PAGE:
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Is China or the Federal Reserve the problem?

01 November 2019

In response to the Federal Reserve (Fed) meeting earlier this week, President Trump tweeted the following message:

"People are VERY disappointed in Jay Powell and the Federal Reserve. The Fed has called it wrong from the beginning, too fast, too slow. They even tightened in the beginning. Others are running circles around them and laughing all the way to the bank. Dollar & Rates are hurting our manufacturers. We should have lower interest rates than Germany, Japan and all others. We are now, by far, the biggest and strongest Country, but the Fed puts us at a competitive disadvantage. China is not our problem, the Federal Reserve is! We will win anyway."

The Fed cut rates for the third time this year in light of continued low inflation and a bleak environment for manufacturing. However, the consumer has held up thus far and unemployment remains historically low. Problems in manufacturing have become a global concern; in recent months, we have seen the sector decline, exacerbated by the uncertainty of the ongoing trade disputes. European interest rates have moved further into negative territory, but even rates this negative may not affect the industry dynamics. Therefore, blaming US manufacturing malaise solely on the Fed's monetary policy and strong dollar is arguably unjust. After all, on a trade-weighted basis, it is about the same level it was at the start of 2017 when Trump came into office.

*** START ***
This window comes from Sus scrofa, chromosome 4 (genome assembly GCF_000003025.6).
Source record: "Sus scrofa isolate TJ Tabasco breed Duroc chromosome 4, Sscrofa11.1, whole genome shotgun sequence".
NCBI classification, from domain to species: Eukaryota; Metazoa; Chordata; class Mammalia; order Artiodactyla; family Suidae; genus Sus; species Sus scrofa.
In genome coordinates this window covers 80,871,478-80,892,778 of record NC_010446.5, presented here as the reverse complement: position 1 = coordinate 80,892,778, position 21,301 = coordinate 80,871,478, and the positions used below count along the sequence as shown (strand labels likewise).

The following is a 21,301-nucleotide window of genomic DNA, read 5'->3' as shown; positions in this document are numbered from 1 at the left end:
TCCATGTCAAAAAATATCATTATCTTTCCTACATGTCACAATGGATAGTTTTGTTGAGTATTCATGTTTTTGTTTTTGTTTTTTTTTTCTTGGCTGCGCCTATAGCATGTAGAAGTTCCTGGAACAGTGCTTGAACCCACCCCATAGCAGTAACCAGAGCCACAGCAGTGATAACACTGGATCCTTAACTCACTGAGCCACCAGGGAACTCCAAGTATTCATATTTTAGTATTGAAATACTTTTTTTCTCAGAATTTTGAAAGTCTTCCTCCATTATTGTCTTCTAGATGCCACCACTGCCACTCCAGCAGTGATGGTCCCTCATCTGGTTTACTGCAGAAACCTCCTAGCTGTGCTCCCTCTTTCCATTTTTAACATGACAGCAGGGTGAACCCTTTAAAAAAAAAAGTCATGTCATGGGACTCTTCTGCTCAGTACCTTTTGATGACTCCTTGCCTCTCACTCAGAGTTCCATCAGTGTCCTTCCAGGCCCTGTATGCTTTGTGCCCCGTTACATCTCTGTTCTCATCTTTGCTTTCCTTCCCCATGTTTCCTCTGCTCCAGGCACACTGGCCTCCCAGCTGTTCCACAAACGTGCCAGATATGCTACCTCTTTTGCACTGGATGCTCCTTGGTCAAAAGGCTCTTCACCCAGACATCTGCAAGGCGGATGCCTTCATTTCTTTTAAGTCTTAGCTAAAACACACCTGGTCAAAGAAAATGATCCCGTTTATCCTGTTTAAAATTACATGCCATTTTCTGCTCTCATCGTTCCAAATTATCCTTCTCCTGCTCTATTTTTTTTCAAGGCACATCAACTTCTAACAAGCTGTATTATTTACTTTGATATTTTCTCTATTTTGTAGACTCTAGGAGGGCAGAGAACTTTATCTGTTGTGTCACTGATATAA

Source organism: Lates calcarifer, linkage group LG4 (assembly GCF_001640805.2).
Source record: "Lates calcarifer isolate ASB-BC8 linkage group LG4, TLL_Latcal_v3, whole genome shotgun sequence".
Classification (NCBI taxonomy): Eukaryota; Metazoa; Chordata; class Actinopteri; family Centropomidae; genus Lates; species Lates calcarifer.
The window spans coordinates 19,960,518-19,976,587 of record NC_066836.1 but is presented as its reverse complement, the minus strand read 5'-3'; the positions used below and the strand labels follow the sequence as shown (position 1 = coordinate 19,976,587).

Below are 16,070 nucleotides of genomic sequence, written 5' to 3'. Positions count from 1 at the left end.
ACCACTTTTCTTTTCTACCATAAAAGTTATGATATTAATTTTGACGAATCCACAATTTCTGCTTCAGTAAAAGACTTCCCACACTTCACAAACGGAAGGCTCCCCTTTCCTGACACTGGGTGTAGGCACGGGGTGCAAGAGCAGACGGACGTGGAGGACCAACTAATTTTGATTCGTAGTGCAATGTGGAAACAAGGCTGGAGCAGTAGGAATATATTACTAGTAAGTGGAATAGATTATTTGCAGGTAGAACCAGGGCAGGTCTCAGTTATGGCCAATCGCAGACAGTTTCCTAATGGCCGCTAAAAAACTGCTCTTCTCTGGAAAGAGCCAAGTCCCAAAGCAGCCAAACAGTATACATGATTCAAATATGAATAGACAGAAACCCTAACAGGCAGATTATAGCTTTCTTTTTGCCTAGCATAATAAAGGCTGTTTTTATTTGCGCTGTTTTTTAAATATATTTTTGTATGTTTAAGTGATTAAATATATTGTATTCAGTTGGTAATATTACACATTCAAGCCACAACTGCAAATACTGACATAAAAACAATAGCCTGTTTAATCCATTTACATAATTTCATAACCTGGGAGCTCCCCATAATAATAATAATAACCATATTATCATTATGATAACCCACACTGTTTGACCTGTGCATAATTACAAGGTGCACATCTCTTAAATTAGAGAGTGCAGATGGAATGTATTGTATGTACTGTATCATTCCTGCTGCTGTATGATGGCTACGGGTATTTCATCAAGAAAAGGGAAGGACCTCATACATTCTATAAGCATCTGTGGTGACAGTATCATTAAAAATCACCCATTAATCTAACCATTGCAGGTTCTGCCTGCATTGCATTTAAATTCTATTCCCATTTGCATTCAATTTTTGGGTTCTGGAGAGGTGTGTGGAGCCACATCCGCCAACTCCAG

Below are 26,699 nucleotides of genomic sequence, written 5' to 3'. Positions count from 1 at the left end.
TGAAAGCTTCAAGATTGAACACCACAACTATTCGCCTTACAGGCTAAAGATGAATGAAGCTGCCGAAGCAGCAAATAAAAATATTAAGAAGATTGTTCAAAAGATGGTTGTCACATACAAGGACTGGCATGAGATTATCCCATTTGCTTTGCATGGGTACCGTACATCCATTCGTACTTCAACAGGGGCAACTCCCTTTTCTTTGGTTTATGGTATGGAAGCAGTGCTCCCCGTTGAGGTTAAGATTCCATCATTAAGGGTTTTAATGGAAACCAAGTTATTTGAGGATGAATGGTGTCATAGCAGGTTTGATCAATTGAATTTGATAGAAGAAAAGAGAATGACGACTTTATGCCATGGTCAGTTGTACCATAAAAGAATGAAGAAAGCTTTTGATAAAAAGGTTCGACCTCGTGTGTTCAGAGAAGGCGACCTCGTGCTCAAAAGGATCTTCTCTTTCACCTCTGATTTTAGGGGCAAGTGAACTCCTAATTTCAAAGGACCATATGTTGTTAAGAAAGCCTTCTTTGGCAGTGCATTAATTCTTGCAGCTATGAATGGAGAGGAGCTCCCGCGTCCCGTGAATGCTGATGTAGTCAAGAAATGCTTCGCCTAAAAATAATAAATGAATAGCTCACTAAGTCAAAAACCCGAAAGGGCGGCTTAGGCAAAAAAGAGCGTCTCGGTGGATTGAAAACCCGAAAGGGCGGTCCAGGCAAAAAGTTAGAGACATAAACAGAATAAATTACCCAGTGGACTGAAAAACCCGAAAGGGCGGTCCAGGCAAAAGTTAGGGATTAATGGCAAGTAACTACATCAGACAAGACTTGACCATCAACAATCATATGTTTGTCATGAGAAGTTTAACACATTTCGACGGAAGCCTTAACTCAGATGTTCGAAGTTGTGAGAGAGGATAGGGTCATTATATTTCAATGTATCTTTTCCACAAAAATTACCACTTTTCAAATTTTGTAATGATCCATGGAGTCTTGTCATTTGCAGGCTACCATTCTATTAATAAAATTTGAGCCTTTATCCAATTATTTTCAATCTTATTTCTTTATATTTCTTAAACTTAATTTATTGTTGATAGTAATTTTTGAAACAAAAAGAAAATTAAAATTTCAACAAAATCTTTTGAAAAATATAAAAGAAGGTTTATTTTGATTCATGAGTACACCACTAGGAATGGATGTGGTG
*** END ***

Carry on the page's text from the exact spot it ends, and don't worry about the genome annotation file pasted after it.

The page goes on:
The more likely cause of the slowdown is a lack of business investment, partially as a result of the ongoing trade war. The tariffs instigated by President Trump have resulted in a slowdown in global trade and uncertainty about the path of trade talks makes it difficult for businesses to make investment decisions. While Trump continues to tweet about progress on a trade deal, this faced a snag on Thursday when China expressed scepticism over the possibility of a comprehensive agreement. China has raised concerns over the President's impulsive nature and the risk that he may back out of the already limited deal that is on the table at the moment.

Rather than blaming the Fed or China for the problems in the manufacturing sector, President Trump could benefit from reflecting on the effects of his actions. His insistence on fighting a trade war may be the root cause of the issues occurring in the manufacturing sector.

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